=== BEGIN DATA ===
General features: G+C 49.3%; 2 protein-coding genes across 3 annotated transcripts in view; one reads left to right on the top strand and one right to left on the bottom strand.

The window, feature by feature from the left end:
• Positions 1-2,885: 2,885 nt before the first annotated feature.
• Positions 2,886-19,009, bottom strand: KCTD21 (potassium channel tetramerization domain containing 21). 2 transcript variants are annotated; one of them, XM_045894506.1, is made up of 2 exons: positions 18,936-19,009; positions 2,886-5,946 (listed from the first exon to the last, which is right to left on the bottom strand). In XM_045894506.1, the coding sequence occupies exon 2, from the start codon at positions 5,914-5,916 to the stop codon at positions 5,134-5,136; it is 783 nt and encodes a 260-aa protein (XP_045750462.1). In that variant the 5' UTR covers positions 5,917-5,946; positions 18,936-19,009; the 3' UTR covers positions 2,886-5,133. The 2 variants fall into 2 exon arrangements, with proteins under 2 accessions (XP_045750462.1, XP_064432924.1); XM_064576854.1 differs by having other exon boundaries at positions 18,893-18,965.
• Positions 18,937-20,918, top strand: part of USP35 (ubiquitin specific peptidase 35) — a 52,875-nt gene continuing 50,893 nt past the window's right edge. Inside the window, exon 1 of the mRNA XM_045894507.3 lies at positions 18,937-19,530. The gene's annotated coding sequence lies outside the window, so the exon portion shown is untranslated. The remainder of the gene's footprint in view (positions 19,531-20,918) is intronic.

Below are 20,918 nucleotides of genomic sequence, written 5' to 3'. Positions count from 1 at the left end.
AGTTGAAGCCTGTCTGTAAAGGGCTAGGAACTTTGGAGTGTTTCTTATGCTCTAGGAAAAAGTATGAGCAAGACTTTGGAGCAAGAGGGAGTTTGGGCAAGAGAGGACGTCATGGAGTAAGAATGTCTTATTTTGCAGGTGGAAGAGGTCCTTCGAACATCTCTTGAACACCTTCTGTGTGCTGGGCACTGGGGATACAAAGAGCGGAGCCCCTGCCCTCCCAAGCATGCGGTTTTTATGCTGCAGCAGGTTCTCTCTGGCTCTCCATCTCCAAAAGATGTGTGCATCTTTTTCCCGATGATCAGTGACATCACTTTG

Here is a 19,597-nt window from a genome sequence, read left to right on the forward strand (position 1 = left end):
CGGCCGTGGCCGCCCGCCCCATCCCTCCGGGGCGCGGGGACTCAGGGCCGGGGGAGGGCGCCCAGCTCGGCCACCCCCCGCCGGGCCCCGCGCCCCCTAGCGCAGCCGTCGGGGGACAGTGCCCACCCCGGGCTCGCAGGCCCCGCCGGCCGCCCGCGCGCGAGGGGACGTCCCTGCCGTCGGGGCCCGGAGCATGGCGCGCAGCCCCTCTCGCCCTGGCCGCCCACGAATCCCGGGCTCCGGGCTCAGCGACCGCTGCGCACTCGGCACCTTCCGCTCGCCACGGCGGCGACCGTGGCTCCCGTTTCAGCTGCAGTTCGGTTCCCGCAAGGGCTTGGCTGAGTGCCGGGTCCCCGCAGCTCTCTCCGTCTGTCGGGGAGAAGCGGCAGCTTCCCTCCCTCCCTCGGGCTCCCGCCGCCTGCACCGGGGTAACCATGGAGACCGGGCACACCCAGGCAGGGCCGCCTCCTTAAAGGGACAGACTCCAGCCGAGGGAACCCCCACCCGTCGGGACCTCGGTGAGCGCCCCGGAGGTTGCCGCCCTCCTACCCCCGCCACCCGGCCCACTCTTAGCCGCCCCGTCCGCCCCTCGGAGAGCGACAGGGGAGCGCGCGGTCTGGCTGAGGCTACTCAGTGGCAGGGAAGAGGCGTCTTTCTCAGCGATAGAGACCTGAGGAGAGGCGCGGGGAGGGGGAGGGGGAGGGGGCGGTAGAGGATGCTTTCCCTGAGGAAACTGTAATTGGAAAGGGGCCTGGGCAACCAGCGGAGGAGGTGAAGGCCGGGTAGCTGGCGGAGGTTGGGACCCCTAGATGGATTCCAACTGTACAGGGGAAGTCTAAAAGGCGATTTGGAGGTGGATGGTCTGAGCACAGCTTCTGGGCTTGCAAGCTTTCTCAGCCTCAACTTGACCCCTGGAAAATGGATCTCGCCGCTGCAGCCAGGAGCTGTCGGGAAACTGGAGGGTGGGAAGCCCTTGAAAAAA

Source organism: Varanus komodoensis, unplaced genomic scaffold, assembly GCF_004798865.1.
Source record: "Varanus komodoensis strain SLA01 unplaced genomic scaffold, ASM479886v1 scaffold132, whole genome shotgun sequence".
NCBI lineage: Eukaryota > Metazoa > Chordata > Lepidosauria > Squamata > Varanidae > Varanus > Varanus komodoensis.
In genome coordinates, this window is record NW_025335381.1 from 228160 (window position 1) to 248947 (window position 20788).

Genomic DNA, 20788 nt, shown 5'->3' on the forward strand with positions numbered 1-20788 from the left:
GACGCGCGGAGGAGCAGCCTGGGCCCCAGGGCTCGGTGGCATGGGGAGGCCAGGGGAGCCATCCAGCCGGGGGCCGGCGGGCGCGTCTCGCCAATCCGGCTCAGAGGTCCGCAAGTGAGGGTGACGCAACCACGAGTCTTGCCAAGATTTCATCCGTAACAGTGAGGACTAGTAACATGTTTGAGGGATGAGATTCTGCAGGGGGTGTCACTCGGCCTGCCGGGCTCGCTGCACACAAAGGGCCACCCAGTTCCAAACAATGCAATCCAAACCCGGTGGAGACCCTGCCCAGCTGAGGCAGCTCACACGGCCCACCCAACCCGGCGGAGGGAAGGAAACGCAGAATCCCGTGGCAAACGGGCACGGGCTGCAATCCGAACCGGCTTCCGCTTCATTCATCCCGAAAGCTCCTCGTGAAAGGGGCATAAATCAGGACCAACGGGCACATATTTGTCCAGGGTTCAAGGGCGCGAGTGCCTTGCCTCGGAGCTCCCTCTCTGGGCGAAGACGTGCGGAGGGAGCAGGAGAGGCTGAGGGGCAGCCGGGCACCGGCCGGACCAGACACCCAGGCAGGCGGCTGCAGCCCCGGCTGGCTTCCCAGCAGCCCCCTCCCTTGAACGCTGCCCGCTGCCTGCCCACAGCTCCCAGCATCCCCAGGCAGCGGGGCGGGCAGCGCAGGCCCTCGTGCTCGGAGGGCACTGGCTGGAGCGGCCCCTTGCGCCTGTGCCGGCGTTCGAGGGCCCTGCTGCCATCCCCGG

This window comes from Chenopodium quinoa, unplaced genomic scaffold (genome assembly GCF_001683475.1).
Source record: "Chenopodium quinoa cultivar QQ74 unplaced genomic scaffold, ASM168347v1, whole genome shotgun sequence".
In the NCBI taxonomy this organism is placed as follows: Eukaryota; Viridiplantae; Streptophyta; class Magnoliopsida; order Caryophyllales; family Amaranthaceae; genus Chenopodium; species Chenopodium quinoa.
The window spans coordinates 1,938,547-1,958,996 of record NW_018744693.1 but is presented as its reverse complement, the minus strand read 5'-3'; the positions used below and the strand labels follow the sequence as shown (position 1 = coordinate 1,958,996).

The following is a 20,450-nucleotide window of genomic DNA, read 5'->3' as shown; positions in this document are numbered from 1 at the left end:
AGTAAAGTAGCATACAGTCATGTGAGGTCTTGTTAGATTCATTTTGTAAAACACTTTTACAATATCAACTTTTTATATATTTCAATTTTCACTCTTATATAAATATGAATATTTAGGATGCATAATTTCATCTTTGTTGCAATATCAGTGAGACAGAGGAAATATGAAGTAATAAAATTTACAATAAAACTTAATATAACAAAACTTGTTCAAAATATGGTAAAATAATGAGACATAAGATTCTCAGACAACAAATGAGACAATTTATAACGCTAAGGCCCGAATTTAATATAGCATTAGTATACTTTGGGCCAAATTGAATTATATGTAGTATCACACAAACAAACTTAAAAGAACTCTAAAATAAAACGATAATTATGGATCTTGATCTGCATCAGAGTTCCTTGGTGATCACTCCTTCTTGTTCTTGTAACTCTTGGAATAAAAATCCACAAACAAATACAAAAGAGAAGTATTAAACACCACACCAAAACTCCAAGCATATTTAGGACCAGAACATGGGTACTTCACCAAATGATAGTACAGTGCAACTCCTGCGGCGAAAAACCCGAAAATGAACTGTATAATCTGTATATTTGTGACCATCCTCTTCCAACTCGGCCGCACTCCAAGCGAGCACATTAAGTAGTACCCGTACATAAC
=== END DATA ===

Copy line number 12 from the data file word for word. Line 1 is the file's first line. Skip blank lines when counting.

NCBI lineage: Eukaryota > Metazoa > Chordata > Lepidosauria > Squamata > Varanidae > Varanus > Varanus komodoensis.